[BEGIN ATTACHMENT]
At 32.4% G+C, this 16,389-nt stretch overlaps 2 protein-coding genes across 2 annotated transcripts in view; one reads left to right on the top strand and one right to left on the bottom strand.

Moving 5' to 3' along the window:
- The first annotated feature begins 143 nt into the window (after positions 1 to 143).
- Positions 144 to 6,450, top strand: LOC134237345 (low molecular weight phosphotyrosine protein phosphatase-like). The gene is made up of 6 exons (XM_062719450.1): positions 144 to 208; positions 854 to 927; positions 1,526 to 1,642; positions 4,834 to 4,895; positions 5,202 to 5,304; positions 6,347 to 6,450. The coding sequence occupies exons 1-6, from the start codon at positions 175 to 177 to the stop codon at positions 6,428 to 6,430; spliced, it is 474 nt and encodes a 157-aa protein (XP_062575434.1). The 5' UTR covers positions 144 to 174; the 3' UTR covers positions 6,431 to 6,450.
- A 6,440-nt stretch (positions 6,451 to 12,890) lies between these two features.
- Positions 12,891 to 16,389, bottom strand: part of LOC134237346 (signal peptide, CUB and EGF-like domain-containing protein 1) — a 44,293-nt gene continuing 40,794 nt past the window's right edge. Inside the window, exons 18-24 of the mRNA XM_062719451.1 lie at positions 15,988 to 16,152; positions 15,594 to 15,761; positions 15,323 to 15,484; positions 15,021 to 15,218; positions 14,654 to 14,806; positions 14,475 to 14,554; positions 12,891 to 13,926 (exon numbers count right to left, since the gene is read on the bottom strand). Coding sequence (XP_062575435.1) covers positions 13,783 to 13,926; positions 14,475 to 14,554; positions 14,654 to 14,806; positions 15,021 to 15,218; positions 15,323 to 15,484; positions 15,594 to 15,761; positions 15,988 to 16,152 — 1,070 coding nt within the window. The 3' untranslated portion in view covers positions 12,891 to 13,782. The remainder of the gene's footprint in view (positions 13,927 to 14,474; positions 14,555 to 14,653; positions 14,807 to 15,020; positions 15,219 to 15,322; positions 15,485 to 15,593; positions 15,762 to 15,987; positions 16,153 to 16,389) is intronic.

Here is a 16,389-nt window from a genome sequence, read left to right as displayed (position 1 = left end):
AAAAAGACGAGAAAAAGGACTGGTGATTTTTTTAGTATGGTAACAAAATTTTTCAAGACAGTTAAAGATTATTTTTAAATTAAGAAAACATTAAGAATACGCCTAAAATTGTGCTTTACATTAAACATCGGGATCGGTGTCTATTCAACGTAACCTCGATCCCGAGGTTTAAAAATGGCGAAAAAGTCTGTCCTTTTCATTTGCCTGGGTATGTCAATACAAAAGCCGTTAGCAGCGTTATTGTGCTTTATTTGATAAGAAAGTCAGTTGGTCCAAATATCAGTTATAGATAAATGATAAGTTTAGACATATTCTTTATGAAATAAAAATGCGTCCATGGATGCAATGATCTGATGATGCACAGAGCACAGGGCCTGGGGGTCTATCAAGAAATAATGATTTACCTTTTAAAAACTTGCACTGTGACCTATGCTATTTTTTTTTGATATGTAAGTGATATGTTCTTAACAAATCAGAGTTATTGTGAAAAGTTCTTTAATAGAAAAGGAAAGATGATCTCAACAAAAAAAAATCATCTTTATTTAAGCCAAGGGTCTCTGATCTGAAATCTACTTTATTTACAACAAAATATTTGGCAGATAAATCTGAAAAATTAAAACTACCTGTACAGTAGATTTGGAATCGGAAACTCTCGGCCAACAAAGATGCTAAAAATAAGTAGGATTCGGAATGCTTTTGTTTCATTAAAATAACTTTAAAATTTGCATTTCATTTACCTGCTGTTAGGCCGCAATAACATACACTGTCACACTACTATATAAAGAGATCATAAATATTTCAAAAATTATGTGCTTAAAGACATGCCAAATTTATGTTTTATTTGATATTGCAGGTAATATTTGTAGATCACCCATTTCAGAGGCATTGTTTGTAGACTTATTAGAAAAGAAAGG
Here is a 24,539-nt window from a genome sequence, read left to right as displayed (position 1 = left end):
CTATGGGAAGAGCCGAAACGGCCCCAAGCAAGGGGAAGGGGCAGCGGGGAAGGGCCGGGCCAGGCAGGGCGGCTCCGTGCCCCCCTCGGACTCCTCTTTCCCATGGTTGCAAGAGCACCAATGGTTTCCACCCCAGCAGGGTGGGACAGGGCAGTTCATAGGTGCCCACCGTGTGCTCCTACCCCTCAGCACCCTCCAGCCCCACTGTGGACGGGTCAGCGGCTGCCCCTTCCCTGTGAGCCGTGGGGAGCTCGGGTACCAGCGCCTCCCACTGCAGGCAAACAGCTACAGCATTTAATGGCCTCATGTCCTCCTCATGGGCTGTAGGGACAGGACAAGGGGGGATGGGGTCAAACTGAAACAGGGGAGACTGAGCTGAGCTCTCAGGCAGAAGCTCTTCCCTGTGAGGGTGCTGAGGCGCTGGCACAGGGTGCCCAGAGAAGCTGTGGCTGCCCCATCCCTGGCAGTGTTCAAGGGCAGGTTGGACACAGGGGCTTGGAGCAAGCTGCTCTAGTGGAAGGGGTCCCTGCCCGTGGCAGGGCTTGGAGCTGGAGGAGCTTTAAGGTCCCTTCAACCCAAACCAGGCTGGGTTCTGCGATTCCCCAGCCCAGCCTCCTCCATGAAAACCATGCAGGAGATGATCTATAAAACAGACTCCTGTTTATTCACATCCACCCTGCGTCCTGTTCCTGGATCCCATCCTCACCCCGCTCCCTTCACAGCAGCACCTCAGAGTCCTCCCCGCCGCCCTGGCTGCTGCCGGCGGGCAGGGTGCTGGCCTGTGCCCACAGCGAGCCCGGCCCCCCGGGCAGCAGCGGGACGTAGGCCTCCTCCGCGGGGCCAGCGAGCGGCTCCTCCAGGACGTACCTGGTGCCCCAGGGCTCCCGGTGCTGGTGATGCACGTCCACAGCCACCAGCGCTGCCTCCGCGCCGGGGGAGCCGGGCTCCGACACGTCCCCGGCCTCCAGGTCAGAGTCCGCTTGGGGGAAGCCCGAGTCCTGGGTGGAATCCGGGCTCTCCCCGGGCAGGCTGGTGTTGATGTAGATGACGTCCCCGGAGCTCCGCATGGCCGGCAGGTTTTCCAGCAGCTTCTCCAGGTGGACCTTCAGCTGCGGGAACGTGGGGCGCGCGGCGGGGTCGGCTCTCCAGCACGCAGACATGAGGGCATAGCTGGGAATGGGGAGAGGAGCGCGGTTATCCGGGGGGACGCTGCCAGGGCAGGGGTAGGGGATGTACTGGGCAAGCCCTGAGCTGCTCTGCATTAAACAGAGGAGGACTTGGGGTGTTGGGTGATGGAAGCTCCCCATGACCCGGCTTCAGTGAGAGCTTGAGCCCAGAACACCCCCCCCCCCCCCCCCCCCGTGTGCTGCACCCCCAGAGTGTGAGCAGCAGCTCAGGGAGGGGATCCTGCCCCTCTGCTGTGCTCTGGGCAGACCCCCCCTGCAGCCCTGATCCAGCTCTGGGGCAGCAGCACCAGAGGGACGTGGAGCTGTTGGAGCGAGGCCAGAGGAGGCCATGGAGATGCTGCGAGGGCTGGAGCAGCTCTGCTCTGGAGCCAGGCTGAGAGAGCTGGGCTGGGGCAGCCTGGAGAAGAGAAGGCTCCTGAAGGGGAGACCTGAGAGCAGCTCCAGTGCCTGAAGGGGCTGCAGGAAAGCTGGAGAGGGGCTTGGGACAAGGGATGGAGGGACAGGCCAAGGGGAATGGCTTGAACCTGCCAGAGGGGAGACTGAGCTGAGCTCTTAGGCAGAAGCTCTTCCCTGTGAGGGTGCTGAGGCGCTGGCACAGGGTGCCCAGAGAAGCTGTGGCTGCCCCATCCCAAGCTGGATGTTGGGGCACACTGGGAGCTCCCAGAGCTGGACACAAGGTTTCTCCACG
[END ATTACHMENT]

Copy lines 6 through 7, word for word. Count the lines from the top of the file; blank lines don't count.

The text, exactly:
- Positions 12,891 to 16,389, bottom strand: part of LOC134237346 (signal peptide, CUB and EGF-like domain-containing protein 1) — a 44,293-nt gene continuing 40,794 nt past the window's right edge. Inside the window, exons 18-24 of the mRNA XM_062719451.1 lie at positions 15,988 to 16,152; positions 15,594 to 15,761; positions 15,323 to 15,484; positions 15,021 to 15,218; positions 14,654 to 14,806; positions 14,475 to 14,554; positions 12,891 to 13,926 (exon numbers count right to left, since the gene is read on the bottom strand). Coding sequence (XP_062575435.1) covers positions 13,783 to 13,926; positions 14,475 to 14,554; positions 14,654 to 14,806; positions 15,021 to 15,218; positions 15,323 to 15,484; positions 15,594 to 15,761; positions 15,988 to 16,152 — 1,070 coding nt within the window. The 3' untranslated portion in view covers positions 12,891 to 13,782. The remainder of the gene's footprint in view (positions 13,927 to 14,474; positions 14,555 to 14,653; positions 14,807 to 15,020; positions 15,219 to 15,322; positions 15,485 to 15,593; positions 15,762 to 15,987; positions 16,153 to 16,389) is intronic.

Here is a 16,389-nt window from a genome sequence, read left to right as displayed (position 1 = left end):